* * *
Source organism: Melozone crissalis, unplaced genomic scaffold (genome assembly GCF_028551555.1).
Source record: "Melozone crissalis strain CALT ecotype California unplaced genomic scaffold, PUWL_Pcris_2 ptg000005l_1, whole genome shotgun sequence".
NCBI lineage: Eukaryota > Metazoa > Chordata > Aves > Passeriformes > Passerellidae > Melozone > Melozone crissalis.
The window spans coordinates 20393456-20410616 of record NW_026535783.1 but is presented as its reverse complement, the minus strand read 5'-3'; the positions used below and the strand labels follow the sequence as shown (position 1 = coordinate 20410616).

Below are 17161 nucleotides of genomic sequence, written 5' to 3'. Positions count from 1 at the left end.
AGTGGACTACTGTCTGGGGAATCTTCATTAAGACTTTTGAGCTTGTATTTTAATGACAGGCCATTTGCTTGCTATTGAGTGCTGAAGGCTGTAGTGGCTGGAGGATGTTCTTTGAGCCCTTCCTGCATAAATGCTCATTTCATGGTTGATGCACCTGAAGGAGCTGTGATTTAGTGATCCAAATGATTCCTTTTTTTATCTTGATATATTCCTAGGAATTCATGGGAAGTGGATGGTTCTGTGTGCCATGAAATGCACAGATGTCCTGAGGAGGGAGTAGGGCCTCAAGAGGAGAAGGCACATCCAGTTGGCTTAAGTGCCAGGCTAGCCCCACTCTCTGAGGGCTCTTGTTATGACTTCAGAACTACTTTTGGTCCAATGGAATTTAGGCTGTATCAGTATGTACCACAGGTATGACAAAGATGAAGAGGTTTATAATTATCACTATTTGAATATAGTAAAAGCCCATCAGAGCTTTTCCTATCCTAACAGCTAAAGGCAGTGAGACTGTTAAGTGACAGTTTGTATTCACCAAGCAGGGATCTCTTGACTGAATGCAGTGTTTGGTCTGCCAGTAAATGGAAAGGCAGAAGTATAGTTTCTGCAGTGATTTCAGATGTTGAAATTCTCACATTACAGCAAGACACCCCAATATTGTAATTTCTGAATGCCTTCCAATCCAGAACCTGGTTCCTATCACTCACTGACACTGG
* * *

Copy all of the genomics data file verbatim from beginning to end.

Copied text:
Source organism: Melozone crissalis, unplaced genomic scaffold (genome assembly GCF_028551555.1).
Source record: "Melozone crissalis strain CALT ecotype California unplaced genomic scaffold, PUWL_Pcris_2 ptg000005l_1, whole genome shotgun sequence".
NCBI lineage: Eukaryota > Metazoa > Chordata > Aves > Passeriformes > Passerellidae > Melozone > Melozone crissalis.
The window spans coordinates 20393456-20410616 of record NW_026535783.1 but is presented as its reverse complement, the minus strand read 5'-3'; the positions used below and the strand labels follow the sequence as shown (position 1 = coordinate 20410616).

Below are 17161 nucleotides of genomic sequence, written 5' to 3'. Positions count from 1 at the left end.
AGTGGACTACTGTCTGGGGAATCTTCATTAAGACTTTTGAGCTTGTATTTTAATGACAGGCCATTTGCTTGCTATTGAGTGCTGAAGGCTGTAGTGGCTGGAGGATGTTCTTTGAGCCCTTCCTGCATAAATGCTCATTTCATGGTTGATGCACCTGAAGGAGCTGTGATTTAGTGATCCAAATGATTCCTTTTTTTATCTTGATATATTCCTAGGAATTCATGGGAAGTGGATGGTTCTGTGTGCCATGAAATGCACAGATGTCCTGAGGAGGGAGTAGGGCCTCAAGAGGAGAAGGCACATCCAGTTGGCTTAAGTGCCAGGCTAGCCCCACTCTCTGAGGGCTCTTGTTATGACTTCAGAACTACTTTTGGTCCAATGGAATTTAGGCTGTATCAGTATGTACCACAGGTATGACAAAGATGAAGAGGTTTATAATTATCACTATTTGAATATAGTAAAAGCCCATCAGAGCTTTTCCTATCCTAACAGCTAAAGGCAGTGAGACTGTTAAGTGACAGTTTGTATTCACCAAGCAGGGATCTCTTGACTGAATGCAGTGTTTGGTCTGCCAGTAAATGGAAAGGCAGAAGTATAGTTTCTGCAGTGATTTCAGATGTTGAAATTCTCACATTACAGCAAGACACCCCAATATTGTAATTTCTGAATGCCTTCCAATCCAGAACCTGGTTCCTATCACTCACTGACACTGG